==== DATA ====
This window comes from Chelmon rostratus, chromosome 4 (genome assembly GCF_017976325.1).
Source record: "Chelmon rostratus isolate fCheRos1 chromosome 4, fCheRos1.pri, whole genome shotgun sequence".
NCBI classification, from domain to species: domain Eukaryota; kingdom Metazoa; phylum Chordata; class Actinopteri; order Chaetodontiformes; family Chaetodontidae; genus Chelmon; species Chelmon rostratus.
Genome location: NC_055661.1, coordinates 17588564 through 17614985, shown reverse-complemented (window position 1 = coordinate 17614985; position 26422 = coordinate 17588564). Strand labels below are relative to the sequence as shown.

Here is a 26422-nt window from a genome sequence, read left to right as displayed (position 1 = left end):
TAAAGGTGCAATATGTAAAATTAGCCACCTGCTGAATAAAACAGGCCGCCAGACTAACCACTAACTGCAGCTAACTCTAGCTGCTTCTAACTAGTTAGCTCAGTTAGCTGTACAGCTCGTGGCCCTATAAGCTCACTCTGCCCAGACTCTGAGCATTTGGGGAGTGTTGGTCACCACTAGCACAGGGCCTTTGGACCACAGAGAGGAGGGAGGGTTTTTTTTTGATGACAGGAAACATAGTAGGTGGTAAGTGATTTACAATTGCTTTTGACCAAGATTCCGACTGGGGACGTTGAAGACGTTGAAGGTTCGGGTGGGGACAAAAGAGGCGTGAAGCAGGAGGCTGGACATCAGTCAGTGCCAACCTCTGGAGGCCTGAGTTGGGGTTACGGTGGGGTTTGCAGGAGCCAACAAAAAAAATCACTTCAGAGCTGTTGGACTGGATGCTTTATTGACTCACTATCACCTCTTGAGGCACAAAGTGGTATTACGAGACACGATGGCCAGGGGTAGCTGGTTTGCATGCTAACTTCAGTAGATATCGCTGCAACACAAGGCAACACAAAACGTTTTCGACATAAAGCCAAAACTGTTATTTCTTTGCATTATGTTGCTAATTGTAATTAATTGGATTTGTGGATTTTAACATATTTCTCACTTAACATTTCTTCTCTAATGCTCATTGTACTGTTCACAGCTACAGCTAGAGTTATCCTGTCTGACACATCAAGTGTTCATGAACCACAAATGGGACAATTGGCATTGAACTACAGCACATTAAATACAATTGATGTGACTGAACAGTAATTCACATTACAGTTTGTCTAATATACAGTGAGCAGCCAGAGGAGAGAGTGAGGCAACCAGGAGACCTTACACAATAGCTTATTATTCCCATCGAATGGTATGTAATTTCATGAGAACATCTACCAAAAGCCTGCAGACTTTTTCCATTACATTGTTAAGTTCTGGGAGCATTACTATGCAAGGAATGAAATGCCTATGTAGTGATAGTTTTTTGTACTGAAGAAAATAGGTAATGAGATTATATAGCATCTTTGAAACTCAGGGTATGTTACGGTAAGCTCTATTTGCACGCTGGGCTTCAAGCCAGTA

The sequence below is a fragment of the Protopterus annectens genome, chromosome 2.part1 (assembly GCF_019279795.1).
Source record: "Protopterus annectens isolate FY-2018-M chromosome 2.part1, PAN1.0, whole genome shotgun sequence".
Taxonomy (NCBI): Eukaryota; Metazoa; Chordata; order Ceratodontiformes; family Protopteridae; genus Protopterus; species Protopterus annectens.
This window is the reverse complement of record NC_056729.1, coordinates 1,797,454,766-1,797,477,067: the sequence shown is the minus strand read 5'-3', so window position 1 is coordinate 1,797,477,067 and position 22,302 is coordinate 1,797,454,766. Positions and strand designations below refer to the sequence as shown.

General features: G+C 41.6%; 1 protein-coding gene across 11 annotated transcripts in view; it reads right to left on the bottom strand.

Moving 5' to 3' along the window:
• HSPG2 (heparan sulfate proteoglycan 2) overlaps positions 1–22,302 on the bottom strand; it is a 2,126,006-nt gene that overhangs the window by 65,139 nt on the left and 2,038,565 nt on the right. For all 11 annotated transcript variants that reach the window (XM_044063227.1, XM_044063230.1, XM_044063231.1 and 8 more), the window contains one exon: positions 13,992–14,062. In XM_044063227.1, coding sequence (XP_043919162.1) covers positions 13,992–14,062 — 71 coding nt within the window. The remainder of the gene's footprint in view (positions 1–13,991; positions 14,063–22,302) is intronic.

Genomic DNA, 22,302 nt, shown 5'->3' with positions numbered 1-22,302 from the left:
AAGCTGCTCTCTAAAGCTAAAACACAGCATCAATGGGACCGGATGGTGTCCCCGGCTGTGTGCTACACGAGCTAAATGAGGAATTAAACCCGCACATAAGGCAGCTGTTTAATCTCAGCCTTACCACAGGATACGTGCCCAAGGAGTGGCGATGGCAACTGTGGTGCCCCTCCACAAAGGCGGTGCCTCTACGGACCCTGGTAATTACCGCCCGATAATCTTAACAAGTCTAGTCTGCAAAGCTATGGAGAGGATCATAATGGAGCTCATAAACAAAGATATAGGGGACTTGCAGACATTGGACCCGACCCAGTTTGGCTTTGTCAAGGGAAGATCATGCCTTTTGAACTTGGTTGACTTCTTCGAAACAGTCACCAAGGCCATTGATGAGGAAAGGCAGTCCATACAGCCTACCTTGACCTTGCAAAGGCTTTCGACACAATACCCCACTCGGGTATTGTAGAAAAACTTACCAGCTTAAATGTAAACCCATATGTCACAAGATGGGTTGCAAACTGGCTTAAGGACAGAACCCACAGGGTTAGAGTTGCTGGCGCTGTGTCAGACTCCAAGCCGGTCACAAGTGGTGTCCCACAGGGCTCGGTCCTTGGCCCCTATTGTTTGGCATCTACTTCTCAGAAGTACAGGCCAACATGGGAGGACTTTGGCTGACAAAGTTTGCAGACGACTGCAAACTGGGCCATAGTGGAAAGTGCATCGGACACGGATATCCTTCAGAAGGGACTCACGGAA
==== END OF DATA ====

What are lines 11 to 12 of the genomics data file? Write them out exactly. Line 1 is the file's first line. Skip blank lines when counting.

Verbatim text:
General features: G+C 41.6%; 1 protein-coding gene across 11 annotated transcripts in view; it reads right to left on the bottom strand.

Moving 5' to 3' along the window: